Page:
Friday, May 6, 2016

5 Days in Portland - Volume 1, Coffee Culture - Part 1, Deadstock Coffee

It has been twenty years or so since I was last in Portland (Oregon, not Maine). Based on all I have read about the food and drinks scene in Portland, the fact that it has been central to the Third Wave of coffee in the US and, of course, Portlandia, I was expecting big changes to the city. What I found was a city with the great coffee you would expect, really good food, good drinks and a lot more room to grow. I'm sure if I was a native I would be decrying how overrun the place is. From a New Yorker's perspective, they are just getting started. The running joke as we drove all around Portland and its environs was "Damn, this traffic is killing me." In five days we spent a total of twenty minutes crawling in traffic. Oh the horror.

There are moments when you feel you are in a Portlandia skit. There are moments when you could be in Williamsburg or San Francisco. Over all you are in a small, livable city with nice people, lush green surroundings and a lot of good things to eat and drink. And oh, the coffee. That is where we start.

You would have to spend a month in Portland to try all the great little coffee spots. I only scratched the surface. My list is neither complete nor a claim to the best coffee in Portland. It is simply the places I visited and what I enjoyed, and I enjoyed all the places I visited. You would have to try really hard to have a bad cup of coffee in Portland. I didn't. Up first, Deadstock.


Deadstock Coffee

Deadstock Coffee was the first place I discovered. Of all the great coffee spots I found it was probably my favorite. The main reason is the specific theme of the shop and how thoroughly it reflects the personality and taste of its owner.


Deadstock was started by a former Nike employee who wanted a place to hang with fellow sneaker enthusiasts. Thus Deadstock was born. Located in a small storefront on NW Couch Street in the Old Town/Chinatown district of Portland, Deadstock crams a lot of personality into its small space. It is a shrine for sneaker heads and hoop fans. Classic kicks are on display as well as shoe boxes, basketball themed art and other great touches. It is fun and welcoming, without a wiff of coffee culture elitism that can pervade some shops.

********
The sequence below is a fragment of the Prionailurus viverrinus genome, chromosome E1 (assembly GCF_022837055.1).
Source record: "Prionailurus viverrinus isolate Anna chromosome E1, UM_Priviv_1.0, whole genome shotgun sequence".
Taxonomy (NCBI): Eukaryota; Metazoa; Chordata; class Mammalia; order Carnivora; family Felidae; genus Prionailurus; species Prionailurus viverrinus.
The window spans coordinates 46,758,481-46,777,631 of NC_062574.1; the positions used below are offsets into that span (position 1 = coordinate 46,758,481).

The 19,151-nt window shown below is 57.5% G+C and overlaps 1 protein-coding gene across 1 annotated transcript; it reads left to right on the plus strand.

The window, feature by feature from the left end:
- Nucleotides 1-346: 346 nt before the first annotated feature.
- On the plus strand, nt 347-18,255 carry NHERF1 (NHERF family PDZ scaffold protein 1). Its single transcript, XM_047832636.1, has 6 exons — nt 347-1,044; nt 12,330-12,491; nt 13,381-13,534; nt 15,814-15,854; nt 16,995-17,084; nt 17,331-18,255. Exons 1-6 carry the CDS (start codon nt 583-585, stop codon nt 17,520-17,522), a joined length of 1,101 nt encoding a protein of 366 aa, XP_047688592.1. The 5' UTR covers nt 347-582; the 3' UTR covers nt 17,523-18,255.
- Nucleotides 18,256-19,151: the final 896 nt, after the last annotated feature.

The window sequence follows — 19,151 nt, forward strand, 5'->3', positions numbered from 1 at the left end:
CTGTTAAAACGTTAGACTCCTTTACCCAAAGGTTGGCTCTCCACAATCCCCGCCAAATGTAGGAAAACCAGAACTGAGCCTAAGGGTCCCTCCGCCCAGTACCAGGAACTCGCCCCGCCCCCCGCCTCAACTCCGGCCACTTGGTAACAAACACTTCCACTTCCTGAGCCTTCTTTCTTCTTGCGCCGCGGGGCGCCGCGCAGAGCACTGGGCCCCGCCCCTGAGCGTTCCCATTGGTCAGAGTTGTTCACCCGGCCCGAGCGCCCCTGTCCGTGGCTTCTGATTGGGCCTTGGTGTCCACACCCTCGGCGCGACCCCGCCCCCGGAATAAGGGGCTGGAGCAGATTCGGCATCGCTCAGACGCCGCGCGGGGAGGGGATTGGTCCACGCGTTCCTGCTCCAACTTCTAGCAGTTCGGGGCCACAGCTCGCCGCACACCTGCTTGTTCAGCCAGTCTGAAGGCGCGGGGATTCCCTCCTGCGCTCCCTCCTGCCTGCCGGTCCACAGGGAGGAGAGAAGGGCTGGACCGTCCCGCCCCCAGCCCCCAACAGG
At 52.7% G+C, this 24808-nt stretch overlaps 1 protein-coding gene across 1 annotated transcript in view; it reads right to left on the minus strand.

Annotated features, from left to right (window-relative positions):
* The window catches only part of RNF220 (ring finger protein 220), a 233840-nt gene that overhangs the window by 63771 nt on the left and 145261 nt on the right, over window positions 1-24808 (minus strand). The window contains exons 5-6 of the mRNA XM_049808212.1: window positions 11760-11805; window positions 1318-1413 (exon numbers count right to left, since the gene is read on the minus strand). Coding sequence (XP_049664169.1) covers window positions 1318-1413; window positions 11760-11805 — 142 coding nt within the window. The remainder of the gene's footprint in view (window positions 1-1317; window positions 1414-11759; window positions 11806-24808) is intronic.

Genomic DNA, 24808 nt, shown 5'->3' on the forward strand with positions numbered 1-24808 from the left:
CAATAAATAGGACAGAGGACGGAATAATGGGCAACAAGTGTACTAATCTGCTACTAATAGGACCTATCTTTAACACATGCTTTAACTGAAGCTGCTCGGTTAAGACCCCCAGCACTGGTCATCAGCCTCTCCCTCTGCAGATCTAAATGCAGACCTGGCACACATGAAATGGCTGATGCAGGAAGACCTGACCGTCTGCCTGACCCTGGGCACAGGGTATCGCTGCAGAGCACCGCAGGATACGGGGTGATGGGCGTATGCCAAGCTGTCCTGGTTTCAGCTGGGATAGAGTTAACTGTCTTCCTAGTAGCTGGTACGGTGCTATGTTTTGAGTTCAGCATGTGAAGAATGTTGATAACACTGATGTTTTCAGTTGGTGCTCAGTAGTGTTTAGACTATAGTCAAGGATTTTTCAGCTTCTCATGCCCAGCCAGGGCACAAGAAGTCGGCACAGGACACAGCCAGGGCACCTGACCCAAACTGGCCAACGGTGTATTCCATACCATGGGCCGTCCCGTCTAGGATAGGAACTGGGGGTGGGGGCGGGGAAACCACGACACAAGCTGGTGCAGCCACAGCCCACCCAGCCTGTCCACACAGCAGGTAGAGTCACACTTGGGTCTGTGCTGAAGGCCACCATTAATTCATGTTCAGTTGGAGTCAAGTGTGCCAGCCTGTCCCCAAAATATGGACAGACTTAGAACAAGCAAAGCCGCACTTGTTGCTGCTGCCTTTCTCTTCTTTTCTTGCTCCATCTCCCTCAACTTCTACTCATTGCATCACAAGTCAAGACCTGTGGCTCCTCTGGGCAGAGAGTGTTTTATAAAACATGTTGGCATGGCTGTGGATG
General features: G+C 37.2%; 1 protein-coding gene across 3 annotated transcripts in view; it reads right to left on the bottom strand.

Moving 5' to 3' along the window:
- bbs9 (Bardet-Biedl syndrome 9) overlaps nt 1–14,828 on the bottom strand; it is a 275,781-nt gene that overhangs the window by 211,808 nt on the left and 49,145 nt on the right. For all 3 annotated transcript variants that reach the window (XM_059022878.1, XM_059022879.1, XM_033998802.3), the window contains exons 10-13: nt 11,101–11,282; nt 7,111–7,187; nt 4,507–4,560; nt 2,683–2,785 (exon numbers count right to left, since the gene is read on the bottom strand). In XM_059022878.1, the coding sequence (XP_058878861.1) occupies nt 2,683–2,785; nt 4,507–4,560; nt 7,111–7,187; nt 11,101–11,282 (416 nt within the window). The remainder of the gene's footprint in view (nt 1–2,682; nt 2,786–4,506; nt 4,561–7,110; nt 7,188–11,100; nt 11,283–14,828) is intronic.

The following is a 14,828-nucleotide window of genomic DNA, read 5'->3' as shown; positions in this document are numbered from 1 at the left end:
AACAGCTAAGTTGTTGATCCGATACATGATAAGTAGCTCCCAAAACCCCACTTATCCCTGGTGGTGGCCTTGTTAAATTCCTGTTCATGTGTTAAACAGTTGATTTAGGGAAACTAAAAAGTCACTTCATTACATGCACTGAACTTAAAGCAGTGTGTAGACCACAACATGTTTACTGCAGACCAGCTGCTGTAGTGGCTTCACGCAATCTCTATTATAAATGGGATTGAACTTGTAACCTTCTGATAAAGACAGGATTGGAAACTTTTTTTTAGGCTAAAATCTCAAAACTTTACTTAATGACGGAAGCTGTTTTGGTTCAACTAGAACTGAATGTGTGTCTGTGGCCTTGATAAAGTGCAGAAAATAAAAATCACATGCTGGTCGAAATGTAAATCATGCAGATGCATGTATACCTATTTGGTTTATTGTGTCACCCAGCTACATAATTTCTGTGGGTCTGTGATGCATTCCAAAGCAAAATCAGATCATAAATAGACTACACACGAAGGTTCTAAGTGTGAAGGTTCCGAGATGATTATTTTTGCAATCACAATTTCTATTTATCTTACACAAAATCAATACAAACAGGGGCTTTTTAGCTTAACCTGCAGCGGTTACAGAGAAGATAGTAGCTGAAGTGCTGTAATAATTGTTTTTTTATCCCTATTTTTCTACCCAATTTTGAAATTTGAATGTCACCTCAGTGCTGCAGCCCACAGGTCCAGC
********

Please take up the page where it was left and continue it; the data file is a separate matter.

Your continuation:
Can you name them all?


 My favorite touch. Sorry Zo fans.





 What Nike fan shrine is complete without a tribute to the man who made the company.


Properly encased Air Jordans

If you recognize some, or all, of these, this is the spot for you.


Deadstock has my favorite sound system, bar none. Custom made by a friend of the owner who turns old suitcases into speakers. Sounds great and the chalkboard works.






Just about every shop in Portland hand stamps their cups.

Now there is no point in a coffee shop unless the coffee is good. Deadstock's is. Their beans are roasted for them by Dapper & Wise in Hillsboro, OR. No surprise, the packaging is dope.




My personal coffee shop test is the cortado. They make a great cortado. They do cold brew and are proud of their tea. The owner has also created his own mix of lemonade and cold brew which he calls a LeBron Palmer. Yeah.


Cortado!


Coffee, LeBron, sneakers and hoops. This is as far away from your coffee shop tropes as you can get. But wait, there's more. They offer  sneaker cleaning services. They have a sneaker themed blog on their website. To be clear, I am not a sneaker fanatic, and I am a lukewarm basketball fan. That did not stop me from loving this shop and its infectious personality. Hopefully it will inspire a new wave of personal, and personality driven shops. And the coffee is really good.









Deadstock Coffee - 412 NW Couch Street, Portland, OR - http://www.deadstockcoffee.com/



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